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What does MW stand for?

MW stands for Middle Welsh

This definition appears somewhat frequently and is found in the following Acronym Finder categories:

  • Organizations, NGOs, schools, universities, etc.

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Other Resources:
We have 30 other meanings of MW in our Acronym Attic

Samples in periodicals archive:

The Welsh treasures include: * A recording of language campaigner Evan Roberts leading a revival meeting in 1904, which was the subject of a poem by Ifor ap Glyn; * A map of Wales created by Humphrey Llwyd, a leading member of the Renaissance period in Wales, which was the subject of Sian Northey's sestude; * Llyfr Aneirin, a late 13th century Welsh manuscript containing Old and Middle Welsh poetry attributed to the late sixth century, was paired with Gillian Clarke, and; * An original score of the national anthem Hen Wlad Fy Nhadau, which became writer Alastair Creamer's subject piece.
This beautifully illustrated book contains three Arthurian tales from The White Book of Rhydderch and The Red Book of Hergest, translated from Middle Welsh (Peredur, Owain, and Geraint), and over fifty dramatic, sometimes breathtaking photographs of Welsh landscapes to enhance readers' experiences of the texts.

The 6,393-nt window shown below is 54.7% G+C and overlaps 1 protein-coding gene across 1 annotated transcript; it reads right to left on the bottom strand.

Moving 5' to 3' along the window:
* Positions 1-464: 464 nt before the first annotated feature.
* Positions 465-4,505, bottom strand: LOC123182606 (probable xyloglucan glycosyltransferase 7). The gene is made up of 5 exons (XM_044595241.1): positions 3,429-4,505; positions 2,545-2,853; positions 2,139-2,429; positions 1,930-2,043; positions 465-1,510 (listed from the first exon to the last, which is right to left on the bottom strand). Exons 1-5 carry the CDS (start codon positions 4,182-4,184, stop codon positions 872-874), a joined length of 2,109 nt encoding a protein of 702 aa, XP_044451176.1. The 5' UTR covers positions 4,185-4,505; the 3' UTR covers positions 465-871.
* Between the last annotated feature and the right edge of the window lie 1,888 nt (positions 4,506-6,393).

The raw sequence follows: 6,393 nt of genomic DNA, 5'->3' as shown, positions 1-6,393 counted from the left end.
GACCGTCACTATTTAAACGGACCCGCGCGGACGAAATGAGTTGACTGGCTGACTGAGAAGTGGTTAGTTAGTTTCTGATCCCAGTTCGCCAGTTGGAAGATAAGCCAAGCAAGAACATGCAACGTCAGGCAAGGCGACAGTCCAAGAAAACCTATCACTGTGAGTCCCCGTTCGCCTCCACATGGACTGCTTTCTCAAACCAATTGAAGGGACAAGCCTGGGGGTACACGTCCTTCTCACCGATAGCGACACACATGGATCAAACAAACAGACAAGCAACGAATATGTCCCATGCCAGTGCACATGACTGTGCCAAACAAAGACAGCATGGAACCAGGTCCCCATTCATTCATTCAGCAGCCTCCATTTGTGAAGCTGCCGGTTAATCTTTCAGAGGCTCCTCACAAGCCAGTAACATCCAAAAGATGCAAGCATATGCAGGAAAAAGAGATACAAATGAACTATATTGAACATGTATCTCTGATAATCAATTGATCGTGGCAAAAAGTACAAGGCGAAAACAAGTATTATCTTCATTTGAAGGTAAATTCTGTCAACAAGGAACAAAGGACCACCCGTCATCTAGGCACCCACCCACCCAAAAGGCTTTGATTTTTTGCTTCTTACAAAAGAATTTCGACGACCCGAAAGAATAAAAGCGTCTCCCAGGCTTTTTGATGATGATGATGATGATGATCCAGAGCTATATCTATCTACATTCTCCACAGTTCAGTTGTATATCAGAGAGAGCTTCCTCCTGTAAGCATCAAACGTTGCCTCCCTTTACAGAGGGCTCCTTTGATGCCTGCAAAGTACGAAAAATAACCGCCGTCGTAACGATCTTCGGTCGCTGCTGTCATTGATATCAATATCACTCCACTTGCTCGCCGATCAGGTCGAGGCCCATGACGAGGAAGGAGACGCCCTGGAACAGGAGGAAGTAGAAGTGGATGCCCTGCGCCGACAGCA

Some 30 years ago Philip Barker began the excavation of the motte-and-bailey castle of Hen Domen, close to Offa's Dyke in the middle Welsh Border.
Or it could be from the medieval tale of Culhwch and Olwen, where Kai (a middle Welsh name) is one of King Arthur's leading knights, anglicised as Sir Kay.
The framework created for the invitation to a literary analysis of the Anglo-Norman Boeve de Haumtone (late twelfth century) extended by this collection of eleven essays is that of its reception in Middle English, Middle Welsh, Irish, Old Norse, continental French, and other languages (including Faroese ballads and a Byelorussian version derived from the Italian printed edition).
The Life of the twelfth-century Welsh king Gruffudd ap Cynan, remarkable for its vivid account of the warfare between Irish, Welsh, French, and Norse nobles that led to his recovery of the kingdom of Wales, is best known from the Middle Welsh prose version most recently edited by Simon Evans (1977), with an English translation in 1990.